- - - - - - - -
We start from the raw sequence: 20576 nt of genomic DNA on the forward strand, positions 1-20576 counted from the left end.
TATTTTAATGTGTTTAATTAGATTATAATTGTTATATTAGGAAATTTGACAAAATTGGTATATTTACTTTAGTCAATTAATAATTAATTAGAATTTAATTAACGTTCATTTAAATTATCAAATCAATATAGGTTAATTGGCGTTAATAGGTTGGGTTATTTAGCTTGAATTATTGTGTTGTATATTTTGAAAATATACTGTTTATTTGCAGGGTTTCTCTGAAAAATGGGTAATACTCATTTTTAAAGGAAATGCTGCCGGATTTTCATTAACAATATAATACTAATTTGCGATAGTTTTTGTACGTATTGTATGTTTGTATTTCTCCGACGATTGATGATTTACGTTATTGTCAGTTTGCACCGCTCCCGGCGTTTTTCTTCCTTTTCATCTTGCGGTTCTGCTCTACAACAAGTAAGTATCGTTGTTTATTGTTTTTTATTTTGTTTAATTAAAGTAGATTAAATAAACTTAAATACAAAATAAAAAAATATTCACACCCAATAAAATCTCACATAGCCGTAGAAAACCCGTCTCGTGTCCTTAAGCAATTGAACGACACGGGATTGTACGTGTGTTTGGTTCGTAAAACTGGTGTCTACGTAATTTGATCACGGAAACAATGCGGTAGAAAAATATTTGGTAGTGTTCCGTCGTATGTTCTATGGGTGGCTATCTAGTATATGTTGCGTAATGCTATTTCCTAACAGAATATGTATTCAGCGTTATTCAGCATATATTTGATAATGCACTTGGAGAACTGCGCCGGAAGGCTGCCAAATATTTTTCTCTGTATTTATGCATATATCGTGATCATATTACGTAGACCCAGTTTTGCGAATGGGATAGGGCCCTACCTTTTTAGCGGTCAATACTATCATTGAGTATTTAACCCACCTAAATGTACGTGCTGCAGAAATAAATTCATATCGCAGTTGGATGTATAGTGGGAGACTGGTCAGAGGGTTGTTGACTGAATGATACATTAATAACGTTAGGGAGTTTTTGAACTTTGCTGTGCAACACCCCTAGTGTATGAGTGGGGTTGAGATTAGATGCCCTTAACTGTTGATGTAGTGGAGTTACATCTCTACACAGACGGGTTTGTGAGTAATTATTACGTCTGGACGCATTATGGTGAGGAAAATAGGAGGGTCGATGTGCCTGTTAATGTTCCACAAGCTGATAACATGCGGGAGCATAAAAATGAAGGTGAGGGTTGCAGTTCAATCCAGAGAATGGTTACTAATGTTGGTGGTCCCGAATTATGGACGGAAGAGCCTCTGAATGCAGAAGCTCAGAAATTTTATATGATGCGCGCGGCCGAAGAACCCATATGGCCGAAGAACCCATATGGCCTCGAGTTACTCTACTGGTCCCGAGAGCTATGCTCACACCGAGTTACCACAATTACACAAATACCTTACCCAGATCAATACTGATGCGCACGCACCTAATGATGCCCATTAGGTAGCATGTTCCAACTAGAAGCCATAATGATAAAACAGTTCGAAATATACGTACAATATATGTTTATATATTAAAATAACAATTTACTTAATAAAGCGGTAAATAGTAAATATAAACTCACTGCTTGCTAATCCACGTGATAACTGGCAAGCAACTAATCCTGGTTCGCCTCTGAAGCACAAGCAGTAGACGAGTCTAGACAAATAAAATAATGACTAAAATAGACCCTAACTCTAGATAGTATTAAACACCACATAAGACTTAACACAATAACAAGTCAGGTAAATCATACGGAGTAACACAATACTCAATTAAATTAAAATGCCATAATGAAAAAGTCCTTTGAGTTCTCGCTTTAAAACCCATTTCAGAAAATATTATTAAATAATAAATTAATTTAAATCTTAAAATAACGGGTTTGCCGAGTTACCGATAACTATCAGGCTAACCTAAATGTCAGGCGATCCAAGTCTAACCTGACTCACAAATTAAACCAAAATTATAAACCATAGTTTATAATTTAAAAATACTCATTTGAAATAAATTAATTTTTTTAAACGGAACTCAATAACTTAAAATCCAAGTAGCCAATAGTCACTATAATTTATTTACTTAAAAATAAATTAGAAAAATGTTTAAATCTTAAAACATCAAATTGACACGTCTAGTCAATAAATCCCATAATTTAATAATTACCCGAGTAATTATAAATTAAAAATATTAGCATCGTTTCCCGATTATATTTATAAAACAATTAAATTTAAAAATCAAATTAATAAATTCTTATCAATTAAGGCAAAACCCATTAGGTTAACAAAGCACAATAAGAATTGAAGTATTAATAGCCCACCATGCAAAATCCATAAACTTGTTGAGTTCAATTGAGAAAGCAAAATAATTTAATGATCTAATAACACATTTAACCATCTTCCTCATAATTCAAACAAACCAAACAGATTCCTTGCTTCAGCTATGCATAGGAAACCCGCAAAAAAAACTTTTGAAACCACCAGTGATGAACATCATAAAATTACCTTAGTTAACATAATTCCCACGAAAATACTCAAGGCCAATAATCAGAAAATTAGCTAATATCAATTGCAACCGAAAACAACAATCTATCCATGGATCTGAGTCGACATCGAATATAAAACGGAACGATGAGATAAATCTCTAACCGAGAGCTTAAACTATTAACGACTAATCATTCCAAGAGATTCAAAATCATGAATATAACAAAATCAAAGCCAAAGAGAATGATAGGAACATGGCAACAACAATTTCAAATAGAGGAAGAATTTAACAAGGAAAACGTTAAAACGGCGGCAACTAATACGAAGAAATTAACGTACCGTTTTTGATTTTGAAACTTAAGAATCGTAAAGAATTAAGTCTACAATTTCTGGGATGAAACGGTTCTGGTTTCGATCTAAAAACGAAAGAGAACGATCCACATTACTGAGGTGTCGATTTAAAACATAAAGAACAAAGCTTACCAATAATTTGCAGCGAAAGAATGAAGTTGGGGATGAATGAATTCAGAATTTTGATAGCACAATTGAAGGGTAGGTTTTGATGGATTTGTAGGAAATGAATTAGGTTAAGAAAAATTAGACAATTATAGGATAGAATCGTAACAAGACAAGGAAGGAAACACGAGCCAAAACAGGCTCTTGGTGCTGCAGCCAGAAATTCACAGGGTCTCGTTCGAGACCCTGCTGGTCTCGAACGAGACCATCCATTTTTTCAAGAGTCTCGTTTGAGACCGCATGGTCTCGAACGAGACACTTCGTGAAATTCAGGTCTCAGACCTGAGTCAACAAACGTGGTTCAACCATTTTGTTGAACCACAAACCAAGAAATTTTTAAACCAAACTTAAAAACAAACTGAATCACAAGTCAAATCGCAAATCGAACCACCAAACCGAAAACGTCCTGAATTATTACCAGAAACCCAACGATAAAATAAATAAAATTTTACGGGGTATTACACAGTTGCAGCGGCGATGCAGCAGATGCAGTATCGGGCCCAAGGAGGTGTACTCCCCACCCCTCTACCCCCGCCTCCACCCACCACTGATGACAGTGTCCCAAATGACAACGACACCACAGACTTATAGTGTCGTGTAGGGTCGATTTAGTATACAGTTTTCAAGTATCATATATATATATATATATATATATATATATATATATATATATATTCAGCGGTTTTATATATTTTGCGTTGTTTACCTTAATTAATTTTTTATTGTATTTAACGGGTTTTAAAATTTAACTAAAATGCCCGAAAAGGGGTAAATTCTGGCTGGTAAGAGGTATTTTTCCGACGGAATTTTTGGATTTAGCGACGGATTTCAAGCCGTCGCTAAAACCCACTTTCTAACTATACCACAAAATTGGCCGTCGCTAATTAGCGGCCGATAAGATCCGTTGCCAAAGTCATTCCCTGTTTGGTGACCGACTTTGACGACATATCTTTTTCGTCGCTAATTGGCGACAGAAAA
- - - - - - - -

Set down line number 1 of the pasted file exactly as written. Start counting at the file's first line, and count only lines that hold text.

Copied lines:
We start from the raw sequence: 20576 nt of genomic DNA on the forward strand, positions 1-20576 counted from the left end.